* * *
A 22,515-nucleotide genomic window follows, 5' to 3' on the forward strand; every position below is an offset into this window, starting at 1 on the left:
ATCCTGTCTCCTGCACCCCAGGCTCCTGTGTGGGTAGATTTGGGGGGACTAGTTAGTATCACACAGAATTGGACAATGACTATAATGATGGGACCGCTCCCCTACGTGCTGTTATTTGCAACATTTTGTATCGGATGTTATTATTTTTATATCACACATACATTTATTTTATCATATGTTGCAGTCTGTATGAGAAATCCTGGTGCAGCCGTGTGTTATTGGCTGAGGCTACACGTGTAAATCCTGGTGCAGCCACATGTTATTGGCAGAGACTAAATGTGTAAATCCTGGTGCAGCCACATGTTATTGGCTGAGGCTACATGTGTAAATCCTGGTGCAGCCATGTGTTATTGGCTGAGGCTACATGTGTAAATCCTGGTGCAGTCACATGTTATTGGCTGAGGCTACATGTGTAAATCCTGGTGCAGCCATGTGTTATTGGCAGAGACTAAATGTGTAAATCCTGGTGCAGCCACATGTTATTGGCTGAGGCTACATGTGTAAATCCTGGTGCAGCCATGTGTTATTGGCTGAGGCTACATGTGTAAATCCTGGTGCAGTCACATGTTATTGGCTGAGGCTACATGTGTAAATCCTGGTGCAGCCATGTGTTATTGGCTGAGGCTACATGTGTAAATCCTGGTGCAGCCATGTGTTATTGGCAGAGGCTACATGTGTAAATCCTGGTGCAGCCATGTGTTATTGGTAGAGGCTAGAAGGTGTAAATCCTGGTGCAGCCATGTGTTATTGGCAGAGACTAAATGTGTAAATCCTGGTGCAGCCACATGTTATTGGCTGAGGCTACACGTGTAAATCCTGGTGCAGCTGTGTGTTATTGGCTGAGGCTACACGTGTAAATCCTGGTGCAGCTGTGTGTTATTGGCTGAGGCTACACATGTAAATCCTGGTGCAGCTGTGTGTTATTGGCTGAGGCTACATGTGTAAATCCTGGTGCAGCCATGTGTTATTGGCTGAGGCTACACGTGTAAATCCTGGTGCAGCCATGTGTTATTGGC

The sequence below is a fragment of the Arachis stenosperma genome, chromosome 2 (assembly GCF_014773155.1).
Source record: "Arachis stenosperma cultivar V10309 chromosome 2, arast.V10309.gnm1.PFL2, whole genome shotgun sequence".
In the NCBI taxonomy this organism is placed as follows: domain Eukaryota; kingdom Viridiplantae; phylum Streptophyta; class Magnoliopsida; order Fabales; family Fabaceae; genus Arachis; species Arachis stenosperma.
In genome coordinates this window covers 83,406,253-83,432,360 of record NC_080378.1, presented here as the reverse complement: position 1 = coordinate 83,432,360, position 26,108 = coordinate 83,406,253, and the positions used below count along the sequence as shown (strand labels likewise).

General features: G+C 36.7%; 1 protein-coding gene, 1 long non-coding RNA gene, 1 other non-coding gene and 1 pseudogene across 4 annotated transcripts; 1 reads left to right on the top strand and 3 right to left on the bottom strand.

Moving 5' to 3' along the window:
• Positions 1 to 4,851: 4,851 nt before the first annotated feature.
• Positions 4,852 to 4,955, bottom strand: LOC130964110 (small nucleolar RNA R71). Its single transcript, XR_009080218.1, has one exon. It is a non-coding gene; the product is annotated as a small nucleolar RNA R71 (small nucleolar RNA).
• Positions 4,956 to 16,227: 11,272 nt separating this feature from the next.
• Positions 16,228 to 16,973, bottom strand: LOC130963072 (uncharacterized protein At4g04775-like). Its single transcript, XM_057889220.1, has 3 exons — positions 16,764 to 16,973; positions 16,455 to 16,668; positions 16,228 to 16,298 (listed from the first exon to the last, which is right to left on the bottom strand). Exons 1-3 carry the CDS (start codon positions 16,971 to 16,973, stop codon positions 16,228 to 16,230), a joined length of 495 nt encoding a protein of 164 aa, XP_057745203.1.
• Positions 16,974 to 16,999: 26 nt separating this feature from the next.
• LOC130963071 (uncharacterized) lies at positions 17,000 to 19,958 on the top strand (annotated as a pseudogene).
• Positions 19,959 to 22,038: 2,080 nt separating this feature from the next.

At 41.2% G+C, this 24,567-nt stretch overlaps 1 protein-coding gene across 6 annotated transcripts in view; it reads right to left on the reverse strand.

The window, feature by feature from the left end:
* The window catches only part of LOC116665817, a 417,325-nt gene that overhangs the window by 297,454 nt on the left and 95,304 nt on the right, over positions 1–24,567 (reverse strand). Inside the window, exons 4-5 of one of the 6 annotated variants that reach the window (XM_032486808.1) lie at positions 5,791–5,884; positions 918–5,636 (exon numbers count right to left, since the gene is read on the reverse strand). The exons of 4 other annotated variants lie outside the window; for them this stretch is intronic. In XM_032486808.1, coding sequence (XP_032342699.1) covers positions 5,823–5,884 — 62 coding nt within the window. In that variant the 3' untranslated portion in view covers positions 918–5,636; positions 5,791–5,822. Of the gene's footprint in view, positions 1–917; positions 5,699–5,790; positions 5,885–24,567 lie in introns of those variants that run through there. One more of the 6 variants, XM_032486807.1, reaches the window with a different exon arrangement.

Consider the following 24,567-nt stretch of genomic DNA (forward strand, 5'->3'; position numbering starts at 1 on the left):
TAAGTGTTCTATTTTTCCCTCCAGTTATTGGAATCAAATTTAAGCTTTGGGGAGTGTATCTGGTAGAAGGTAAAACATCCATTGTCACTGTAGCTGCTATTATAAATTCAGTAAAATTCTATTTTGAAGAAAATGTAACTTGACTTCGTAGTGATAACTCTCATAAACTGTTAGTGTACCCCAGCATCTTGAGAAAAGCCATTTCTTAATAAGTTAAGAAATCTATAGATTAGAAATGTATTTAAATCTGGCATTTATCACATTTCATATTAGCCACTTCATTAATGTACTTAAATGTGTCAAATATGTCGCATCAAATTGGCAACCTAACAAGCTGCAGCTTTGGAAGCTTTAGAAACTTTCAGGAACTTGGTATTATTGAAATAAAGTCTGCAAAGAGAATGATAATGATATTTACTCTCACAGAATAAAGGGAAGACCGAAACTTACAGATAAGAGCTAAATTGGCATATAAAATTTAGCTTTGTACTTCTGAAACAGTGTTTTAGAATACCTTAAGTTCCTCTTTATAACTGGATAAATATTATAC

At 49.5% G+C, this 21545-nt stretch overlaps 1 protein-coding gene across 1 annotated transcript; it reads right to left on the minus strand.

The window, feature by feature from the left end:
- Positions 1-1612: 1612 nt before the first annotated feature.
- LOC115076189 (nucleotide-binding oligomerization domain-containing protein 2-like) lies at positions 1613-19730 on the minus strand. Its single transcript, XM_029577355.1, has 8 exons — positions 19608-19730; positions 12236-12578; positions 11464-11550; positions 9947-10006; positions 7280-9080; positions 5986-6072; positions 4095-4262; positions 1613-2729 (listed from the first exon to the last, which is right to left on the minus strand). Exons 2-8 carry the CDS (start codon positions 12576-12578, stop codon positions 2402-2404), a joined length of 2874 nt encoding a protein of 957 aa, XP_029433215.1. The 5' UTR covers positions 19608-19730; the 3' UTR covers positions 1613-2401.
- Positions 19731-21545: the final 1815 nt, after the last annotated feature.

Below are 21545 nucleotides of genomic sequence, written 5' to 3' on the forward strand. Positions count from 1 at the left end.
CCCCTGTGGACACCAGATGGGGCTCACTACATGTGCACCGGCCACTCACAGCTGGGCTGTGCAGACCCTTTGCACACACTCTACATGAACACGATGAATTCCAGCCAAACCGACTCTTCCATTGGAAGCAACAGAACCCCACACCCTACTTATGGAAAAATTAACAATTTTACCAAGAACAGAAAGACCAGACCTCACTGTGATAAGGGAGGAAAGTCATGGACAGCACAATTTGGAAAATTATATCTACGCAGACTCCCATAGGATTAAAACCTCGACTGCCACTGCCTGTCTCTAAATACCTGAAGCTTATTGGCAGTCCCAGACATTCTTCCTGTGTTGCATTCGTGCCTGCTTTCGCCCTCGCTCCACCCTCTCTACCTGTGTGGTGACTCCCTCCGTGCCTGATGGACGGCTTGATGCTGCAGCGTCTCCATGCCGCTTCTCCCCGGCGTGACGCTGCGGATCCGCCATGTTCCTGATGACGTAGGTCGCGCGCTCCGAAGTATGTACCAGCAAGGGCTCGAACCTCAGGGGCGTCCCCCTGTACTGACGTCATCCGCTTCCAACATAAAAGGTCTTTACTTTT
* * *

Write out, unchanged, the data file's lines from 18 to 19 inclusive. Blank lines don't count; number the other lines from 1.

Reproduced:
* The window catches only part of LOC116665817, a 417,325-nt gene that overhangs the window by 297,454 nt on the left and 95,304 nt on the right, over positions 1–24,567 (reverse strand). Inside the window, exons 4-5 of one of the 6 annotated variants that reach the window (XM_032486808.1) lie at positions 5,791–5,884; positions 918–5,636 (exon numbers count right to left, since the gene is read on the reverse strand). The exons of 4 other annotated variants lie outside the window; for them this stretch is intronic. In XM_032486808.1, coding sequence (XP_032342699.1) covers positions 5,823–5,884 — 62 coding nt within the window. In that variant the 3' untranslated portion in view covers positions 918–5,636; positions 5,791–5,822. Of the gene's footprint in view, positions 1–917; positions 5,699–5,790; positions 5,885–24,567 lie in introns of those variants that run through there. One more of the 6 variants, XM_032486807.1, reaches the window with a different exon arrangement.

Consider the following 24,567-nt stretch of genomic DNA (forward strand, 5'->3'; position numbering starts at 1 on the left):